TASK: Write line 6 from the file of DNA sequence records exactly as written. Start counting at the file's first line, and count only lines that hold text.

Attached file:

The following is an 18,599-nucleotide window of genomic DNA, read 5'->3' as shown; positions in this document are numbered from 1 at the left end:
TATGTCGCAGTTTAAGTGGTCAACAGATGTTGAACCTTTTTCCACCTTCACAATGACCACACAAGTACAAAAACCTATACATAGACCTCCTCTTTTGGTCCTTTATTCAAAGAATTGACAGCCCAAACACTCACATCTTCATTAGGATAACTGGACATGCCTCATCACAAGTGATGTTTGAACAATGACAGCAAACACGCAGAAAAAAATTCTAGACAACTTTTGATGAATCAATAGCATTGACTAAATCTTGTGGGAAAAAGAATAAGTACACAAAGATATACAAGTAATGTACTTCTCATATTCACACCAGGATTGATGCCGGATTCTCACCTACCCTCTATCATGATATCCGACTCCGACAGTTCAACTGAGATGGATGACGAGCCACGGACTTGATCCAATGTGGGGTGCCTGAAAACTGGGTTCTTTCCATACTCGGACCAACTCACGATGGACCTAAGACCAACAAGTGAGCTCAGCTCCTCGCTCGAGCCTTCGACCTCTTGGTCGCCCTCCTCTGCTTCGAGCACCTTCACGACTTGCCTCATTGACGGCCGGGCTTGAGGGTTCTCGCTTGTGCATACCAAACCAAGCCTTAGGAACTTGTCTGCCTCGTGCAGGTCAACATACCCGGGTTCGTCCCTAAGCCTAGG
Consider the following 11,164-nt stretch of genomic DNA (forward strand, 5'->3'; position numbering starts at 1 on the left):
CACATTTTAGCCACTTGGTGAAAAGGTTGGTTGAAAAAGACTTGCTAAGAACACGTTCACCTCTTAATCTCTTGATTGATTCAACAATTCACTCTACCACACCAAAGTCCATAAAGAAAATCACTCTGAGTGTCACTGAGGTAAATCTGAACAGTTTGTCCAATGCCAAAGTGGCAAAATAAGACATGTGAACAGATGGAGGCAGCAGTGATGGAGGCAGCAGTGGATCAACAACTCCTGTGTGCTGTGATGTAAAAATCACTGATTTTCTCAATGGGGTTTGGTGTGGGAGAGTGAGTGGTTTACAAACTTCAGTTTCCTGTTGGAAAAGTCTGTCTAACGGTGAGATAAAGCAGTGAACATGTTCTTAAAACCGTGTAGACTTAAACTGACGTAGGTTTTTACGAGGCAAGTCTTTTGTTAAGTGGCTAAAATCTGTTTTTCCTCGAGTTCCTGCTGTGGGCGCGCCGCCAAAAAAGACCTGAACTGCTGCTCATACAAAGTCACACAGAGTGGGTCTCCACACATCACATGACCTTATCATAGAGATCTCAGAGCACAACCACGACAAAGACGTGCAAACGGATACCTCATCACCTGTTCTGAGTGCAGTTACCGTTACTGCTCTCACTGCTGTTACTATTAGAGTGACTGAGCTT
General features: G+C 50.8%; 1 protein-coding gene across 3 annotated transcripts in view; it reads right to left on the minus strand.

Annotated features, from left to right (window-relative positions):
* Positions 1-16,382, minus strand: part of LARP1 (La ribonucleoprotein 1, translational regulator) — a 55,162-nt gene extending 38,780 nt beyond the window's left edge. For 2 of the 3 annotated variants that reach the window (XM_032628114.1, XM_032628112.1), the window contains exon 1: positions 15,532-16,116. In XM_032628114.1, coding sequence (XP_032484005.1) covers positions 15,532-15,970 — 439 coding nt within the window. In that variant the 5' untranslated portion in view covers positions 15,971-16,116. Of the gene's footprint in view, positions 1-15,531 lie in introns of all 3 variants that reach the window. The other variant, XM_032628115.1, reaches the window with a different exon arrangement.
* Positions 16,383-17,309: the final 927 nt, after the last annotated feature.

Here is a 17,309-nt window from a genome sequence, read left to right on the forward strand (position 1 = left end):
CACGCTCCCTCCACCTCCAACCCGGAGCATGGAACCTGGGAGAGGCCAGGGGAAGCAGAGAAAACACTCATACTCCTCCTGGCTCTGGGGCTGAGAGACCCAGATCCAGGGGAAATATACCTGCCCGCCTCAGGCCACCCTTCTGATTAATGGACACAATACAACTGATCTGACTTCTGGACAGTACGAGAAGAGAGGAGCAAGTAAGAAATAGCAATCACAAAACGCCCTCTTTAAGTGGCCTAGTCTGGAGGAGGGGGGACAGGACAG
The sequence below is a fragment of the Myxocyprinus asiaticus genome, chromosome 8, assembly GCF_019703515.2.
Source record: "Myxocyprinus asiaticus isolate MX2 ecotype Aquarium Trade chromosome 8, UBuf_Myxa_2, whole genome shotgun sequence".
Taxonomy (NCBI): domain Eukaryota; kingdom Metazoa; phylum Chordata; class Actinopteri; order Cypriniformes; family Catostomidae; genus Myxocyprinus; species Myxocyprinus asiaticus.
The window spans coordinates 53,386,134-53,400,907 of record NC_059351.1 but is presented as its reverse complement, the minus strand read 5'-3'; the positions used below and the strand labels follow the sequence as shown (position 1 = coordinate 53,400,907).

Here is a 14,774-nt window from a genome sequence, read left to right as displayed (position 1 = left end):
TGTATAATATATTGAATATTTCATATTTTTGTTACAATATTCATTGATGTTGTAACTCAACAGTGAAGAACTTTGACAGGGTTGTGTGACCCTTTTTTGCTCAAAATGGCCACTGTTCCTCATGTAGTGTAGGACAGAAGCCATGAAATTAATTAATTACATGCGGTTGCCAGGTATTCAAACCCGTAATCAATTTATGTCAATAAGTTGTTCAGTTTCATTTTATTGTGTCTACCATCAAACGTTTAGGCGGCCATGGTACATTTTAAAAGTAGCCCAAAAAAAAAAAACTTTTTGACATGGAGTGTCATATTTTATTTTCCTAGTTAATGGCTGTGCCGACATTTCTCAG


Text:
Annotated features, from left to right (window-relative positions):